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Filling Milk Bottles, 1920

Industry - Filling Milk Bottles at Creamery
New York State Archives, NYSA_A3045-78_A11440
Document Description
Filling milk bottles at a creamery, 1920.
What are these men filling the glass bottles with?
Where did they get it?
Do we use glass jars today? Why?
What potential hazards occur with this type of bottling?
Historical Challenges
New York is the nation's third-largest dairy producer. What other states are in the top ten? Graph the top ten by production and make a key.
Interdisciplinary Connections
Math: A cow on Farmer Brown’s dairy farm can produce 1 pint a day of sellable milk. How many cows would be needed to fill 1 gallon of milk?
English Language Arts: Write a daily schedule for a dairy worker.
Kalman, Bobbie. Hooray for Dairy Farming. Crabtree Publishing Company, November 1997. ISBN: 0865056641
Wilder, Laura Ingalls. Farmer Boy. HarperCollins Children's Books, May 1976. ISBN: 0064400034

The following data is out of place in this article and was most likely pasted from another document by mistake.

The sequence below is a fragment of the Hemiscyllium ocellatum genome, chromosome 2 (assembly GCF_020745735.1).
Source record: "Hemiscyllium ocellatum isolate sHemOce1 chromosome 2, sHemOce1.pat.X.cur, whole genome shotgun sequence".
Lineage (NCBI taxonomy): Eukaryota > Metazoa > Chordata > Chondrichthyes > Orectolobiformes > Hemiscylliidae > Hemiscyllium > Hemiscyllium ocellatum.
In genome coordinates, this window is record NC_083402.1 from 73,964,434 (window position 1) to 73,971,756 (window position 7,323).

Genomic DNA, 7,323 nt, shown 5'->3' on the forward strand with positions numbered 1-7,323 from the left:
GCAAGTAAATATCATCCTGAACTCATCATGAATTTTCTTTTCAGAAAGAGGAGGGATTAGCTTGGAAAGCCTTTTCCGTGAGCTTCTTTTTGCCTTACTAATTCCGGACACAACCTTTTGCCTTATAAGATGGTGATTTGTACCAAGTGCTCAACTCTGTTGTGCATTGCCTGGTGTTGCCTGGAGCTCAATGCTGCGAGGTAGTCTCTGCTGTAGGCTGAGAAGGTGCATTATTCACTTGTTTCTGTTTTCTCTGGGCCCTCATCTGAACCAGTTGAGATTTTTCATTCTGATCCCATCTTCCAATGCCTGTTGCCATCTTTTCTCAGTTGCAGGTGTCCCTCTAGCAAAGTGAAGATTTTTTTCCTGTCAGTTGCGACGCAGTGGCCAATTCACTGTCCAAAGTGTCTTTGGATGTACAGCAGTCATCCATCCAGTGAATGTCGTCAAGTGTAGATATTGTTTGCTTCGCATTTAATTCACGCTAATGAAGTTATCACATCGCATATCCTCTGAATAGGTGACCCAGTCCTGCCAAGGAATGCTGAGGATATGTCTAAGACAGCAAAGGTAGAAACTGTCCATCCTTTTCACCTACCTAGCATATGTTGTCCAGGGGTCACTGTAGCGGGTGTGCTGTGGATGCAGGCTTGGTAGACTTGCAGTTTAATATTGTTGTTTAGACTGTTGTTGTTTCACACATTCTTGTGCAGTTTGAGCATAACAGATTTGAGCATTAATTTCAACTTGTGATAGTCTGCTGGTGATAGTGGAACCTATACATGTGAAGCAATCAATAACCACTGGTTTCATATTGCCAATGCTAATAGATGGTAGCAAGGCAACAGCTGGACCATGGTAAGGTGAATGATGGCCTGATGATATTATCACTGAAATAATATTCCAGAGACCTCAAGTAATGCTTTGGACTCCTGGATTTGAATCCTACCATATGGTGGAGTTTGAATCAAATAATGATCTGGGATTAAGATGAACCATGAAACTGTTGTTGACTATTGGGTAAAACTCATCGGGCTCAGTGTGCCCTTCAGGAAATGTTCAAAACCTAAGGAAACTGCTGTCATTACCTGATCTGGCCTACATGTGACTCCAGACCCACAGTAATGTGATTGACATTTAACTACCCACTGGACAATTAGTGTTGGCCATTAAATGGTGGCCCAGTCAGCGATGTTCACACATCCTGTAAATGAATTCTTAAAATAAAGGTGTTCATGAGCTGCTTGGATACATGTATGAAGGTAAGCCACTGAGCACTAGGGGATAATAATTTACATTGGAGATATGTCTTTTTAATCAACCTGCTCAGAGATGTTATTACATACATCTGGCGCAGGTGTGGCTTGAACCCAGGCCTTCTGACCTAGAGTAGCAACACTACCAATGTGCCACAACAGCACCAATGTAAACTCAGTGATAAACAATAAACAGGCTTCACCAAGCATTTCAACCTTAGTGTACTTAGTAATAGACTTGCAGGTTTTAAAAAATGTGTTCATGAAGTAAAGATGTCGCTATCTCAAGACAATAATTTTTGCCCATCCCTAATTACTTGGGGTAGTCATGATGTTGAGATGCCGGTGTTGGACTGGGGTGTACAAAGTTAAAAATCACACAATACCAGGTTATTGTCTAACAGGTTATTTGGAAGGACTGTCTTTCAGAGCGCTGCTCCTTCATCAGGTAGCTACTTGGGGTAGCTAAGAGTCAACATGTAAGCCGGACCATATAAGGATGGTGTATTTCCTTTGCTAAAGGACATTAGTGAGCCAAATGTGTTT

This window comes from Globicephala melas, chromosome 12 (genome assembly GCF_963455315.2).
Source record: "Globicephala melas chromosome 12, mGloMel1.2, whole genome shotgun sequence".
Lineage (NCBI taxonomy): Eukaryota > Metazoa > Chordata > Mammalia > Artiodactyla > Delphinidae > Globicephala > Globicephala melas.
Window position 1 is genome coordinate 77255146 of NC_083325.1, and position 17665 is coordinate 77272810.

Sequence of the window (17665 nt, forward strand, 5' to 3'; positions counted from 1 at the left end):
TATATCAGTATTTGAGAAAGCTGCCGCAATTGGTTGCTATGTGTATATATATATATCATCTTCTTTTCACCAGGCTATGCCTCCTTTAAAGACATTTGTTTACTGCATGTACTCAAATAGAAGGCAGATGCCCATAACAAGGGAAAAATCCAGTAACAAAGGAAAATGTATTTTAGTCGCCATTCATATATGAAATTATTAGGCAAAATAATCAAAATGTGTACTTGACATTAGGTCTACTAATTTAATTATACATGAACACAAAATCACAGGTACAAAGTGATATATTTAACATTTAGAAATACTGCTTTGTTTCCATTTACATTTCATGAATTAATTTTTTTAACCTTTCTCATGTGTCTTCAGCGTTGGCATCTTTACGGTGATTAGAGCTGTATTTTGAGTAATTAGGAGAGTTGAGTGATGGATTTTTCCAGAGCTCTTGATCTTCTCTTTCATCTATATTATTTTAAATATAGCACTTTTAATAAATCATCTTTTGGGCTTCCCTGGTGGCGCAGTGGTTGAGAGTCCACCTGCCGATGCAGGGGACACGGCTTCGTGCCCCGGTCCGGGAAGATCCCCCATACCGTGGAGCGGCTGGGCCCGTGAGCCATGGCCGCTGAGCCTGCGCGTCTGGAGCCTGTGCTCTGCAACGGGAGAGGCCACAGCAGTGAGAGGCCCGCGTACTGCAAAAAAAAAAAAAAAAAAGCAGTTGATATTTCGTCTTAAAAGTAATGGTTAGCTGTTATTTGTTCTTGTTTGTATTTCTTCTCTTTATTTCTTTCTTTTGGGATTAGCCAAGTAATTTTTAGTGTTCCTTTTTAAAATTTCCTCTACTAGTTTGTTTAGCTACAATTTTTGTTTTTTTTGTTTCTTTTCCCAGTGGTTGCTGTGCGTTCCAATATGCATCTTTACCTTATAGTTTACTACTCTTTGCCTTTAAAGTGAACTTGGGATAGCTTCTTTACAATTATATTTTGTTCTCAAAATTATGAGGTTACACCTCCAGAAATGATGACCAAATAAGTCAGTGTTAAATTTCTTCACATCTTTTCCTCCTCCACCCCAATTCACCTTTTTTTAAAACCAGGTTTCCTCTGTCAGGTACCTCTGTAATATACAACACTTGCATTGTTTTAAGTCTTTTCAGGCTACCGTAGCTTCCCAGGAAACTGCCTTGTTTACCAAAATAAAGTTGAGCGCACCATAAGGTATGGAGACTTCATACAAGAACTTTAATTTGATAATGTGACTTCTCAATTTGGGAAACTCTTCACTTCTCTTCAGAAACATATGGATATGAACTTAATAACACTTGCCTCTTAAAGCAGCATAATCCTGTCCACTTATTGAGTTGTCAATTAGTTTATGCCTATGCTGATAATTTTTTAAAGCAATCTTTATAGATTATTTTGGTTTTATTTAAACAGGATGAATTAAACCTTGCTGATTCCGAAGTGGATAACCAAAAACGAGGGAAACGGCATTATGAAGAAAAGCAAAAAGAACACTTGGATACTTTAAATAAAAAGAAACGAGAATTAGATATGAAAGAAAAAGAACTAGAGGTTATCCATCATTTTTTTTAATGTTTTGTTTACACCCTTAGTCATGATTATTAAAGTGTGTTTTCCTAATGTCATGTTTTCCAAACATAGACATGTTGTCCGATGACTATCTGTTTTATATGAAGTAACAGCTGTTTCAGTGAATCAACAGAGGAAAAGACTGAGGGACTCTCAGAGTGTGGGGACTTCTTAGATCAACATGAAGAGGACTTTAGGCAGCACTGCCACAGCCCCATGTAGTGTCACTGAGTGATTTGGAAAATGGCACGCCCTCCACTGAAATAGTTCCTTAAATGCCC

Wilder, Laura Ingalls. Winter on a Farm. HarperCollins Children's Books, September 1997. ISBN: 006440692X
Fowler, Allan. If it Weren't for Farmers. Scholastic Library Publishing, March 1994. ISBN: 0516460099
Gish, Melissa. Dairy Farm. Smart Apple Media, January 2004. ISBN: 1583403256

About this Activity


Lesson Topic:


Historical Context
New York is the nation's third largest producer of dairy products, and milk is New York's leading agricultural product. Dairy farms can be found all across the state. The dairy industry accounts for one-half of the state's agricultural receipts. In 2004, New York produced 11.7 billion pounds of dairy products, worth $1.95 billion.
Essential Question
How does industrialization change a society?
Check for Understanding
Describe the scene in the photograph and evaluate the impact of industrialization on these workers and their local community.